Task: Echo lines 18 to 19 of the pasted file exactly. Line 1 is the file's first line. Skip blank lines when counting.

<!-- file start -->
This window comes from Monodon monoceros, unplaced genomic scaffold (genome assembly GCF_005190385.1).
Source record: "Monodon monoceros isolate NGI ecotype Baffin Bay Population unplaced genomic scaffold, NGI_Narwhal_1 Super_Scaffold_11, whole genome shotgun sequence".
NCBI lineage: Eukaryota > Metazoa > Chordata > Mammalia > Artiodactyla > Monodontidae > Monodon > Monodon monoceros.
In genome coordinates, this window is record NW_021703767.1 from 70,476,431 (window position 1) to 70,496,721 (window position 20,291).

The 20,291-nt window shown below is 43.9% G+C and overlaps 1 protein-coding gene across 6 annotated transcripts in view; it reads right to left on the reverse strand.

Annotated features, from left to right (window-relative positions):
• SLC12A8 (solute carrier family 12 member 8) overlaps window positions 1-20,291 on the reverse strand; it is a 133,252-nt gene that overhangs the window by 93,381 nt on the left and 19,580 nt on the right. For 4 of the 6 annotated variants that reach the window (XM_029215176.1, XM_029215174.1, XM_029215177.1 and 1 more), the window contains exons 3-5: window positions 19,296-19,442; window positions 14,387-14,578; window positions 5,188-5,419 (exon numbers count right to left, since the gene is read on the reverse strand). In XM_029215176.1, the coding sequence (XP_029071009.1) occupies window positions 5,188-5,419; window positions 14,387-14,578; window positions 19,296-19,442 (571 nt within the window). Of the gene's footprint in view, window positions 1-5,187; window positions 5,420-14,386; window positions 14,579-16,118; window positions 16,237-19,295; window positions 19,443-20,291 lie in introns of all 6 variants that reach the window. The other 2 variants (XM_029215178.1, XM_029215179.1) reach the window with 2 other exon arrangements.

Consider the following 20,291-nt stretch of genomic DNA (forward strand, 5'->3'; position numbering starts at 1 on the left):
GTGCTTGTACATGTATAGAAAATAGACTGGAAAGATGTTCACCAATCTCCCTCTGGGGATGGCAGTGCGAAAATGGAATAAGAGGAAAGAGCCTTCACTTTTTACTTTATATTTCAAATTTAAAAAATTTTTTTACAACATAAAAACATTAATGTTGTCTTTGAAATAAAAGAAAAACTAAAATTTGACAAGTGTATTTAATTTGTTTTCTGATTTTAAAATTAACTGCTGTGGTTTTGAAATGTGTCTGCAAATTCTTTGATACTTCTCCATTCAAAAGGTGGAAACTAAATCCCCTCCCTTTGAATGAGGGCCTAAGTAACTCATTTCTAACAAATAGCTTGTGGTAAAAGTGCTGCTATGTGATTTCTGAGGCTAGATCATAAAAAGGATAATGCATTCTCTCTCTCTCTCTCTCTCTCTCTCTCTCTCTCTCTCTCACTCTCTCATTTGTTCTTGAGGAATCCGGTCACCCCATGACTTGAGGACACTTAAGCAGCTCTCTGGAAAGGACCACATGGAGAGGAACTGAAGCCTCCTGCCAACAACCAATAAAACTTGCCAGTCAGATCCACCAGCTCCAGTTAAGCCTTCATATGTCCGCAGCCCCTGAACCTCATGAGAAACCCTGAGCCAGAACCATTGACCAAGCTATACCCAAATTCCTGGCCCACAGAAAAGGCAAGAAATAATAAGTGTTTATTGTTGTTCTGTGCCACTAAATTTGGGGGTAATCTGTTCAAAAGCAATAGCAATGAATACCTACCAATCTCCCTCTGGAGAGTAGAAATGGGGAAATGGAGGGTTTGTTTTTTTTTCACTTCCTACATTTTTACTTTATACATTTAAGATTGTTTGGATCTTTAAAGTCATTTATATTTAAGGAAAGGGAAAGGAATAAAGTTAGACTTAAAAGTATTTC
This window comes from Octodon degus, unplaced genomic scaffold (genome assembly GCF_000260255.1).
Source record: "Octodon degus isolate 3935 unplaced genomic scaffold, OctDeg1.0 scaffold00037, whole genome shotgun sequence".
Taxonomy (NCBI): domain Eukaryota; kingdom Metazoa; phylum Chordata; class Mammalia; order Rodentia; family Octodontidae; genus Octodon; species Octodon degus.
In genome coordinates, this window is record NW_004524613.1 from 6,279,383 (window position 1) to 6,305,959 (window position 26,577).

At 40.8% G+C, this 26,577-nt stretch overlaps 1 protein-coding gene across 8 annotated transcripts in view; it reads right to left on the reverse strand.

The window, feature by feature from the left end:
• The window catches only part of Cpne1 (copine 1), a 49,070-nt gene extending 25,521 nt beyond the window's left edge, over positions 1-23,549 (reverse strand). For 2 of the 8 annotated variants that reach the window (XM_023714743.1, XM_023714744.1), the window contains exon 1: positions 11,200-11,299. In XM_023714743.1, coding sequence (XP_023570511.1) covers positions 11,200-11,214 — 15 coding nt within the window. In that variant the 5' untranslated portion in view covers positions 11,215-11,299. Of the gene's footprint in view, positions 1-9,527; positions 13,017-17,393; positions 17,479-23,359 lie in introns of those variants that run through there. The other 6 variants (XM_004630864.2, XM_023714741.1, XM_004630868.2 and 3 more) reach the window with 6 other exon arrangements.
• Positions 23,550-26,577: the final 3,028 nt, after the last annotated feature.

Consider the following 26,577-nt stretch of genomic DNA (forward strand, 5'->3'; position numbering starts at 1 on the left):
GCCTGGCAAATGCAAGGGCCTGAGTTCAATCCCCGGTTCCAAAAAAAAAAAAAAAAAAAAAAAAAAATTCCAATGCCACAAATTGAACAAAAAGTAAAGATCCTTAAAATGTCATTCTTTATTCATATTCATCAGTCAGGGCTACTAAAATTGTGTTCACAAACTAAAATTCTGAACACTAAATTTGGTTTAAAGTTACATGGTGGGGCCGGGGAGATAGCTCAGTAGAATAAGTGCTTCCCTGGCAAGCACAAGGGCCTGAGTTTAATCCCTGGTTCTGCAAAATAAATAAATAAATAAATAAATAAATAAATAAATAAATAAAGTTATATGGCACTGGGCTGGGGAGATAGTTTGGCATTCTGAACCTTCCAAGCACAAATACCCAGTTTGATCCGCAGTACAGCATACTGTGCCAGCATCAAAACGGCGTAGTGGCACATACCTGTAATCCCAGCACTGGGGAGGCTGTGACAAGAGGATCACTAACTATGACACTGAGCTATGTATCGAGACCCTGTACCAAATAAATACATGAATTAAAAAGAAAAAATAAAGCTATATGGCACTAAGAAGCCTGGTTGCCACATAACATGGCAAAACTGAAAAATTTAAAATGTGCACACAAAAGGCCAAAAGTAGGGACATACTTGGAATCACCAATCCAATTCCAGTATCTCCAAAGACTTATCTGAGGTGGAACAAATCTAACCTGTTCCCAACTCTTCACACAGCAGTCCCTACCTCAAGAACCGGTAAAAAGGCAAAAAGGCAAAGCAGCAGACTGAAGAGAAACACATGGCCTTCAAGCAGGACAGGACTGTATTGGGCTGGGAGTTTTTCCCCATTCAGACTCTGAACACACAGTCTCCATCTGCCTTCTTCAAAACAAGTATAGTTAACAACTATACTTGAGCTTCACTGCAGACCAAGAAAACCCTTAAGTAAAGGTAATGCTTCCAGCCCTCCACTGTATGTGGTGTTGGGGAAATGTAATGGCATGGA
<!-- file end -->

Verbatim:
Consider the following 26,577-nt stretch of genomic DNA (forward strand, 5'->3'; position numbering starts at 1 on the left):
GCCTGGCAAATGCAAGGGCCTGAGTTCAATCCCCGGTTCCAAAAAAAAAAAAAAAAAAAAAAAAAAATTCCAATGCCACAAATTGAACAAAAAGTAAAGATCCTTAAAATGTCATTCTTTATTCATATTCATCAGTCAGGGCTACTAAAATTGTGTTCACAAACTAAAATTCTGAACACTAAATTTGGTTTAAAGTTACATGGTGGGGCCGGGGAGATAGCTCAGTAGAATAAGTGCTTCCCTGGCAAGCACAAGGGCCTGAGTTTAATCCCTGGTTCTGCAAAATAAATAAATAAATAAATAAATAAATAAATAAATAAATAAAGTTATATGGCACTGGGCTGGGGAGATAGTTTGGCATTCTGAACCTTCCAAGCACAAATACCCAGTTTGATCCGCAGTACAGCATACTGTGCCAGCATCAAAACGGCGTAGTGGCACATACCTGTAATCCCAGCACTGGGGAGGCTGTGACAAGAGGATCACTAACTATGACACTGAGCTATGTATCGAGACCCTGTACCAAATAAATACATGAATTAAAAAGAAAAAATAAAGCTATATGGCACTAAGAAGCCTGGTTGCCACATAACATGGCAAAACTGAAAAATTTAAAATGTGCACACAAAAGGCCAAAAGTAGGGACATACTTGGAATCACCAATCCAATTCCAGTATCTCCAAAGACTTATCTGAGGTGGAACAAATCTAACCTGTTCCCAACTCTTCACACAGCAGTCCCTACCTCAAGAACCGGTAAAAAGGCAAAAAGGCAAAGCAGCAGACTGAAGAGAAACACATGGCCTTCAAGCAGGACAGGACTGTATTGGGCTGGGAGTTTTTCCCCATTCAGACTCTGAACACACAGTCTCCATCTGCCTTCTTCAAAACAAGTATAGTTAACAACTATACTTGAGCTTCACTGCAGACCAAGAAAACCCTTAAGTAAAGGTAATGCTTCCAGCCCTCCACTGTATGTGGTGTTGGGGAAATGTAATGGCATGGA